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  9.  
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    Get Money, Dec 31st, 2009 @ 9:35am

    Great idea!

    This is a great idea. Sometimes these guys need a little help in the creativity department.

    I bet he'll get a lot of takers on this offer!

     

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  10.  
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    The Anti-Mike, Dec 31st, 2009 @ 9:54am

    Re: Re: Re: Re: Re:

    And once again, I commit an epic fail. Reading comprehension and willingness to be wrong are not things I, as the Anti-Mike, understand. And this echo will persist as long as I, the Anti-Mike, keep letting my troll side (see the other TAM above) get out of control. Anyone have a sledgehammer handy?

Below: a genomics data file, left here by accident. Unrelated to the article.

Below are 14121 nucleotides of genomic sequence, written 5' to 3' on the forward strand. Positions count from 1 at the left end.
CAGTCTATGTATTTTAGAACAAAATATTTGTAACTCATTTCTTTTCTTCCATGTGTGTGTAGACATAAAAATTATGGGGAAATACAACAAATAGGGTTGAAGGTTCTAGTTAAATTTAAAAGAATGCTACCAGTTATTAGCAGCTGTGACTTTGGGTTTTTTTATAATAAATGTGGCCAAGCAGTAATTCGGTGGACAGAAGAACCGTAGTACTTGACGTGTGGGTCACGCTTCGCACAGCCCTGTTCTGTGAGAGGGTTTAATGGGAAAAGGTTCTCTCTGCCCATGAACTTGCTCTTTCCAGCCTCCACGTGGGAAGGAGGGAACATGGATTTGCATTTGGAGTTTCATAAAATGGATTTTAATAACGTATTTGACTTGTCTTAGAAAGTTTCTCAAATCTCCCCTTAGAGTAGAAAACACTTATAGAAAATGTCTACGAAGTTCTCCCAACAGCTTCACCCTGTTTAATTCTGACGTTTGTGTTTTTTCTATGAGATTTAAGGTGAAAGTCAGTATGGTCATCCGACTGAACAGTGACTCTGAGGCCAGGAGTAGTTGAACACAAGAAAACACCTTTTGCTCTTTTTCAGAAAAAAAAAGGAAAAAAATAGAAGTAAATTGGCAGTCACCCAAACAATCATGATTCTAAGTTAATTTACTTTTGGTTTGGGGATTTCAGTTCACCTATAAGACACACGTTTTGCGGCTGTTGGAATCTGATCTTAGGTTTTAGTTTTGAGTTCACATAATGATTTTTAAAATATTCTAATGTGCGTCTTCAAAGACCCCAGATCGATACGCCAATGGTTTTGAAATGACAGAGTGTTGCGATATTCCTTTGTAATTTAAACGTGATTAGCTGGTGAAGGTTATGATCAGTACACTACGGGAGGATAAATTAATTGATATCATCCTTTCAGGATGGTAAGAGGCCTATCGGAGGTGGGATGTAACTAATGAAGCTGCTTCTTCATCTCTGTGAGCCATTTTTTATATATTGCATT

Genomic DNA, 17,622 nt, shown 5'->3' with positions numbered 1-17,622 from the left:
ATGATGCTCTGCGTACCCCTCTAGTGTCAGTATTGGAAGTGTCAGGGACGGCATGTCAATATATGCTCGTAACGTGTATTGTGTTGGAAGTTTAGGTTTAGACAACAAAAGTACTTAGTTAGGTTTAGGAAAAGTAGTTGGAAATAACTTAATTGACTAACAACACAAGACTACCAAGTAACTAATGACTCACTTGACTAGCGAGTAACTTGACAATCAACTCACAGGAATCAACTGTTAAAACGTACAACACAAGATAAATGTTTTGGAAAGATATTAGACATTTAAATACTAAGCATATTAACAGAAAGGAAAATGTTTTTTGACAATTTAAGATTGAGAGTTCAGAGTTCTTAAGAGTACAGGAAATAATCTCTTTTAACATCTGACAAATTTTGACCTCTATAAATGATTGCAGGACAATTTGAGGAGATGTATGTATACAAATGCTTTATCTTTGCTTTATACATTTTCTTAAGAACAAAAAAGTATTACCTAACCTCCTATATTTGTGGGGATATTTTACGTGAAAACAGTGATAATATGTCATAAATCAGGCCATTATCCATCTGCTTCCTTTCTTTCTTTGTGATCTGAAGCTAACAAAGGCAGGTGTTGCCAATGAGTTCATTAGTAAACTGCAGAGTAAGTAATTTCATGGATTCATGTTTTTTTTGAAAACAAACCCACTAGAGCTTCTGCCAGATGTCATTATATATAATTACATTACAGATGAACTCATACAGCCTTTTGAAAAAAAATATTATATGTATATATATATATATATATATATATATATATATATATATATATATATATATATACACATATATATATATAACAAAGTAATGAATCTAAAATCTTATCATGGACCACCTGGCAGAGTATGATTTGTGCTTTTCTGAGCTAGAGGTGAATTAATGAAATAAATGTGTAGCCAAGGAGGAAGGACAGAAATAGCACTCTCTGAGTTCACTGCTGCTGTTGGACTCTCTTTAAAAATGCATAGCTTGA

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  11.  
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    The Anti-Mike (profile), Dec 31st, 2009 @ 11:51am

    Re: Re: Re: Re: Re: Re:

    Mike usually drops into the "won't work for everyone" mode when pressed, but for the most part the presentation of ideas here is "this is smart, the old way is dumb" period.

    When it comes to distributing music, Mike sees only one way, put it on the internet for free, end. Unless of course you artificially create a scarce good by making some shiny plastic discs and including a $3 guitar amp with them or something.

    Basically, he doesn't seem to think that there should be any retail market for recorded music, it should just be considered advertising, and those lazy ass musicians can go out and work for a living like the rest of us, doing as many shows as they need to make a living at it.

    His perfect model is Corey Smith.

    It goes down to his very basic belief, that what he learned in first year econ (supply and demand) has said that music is infinite supply, thus has no retail price. It is free.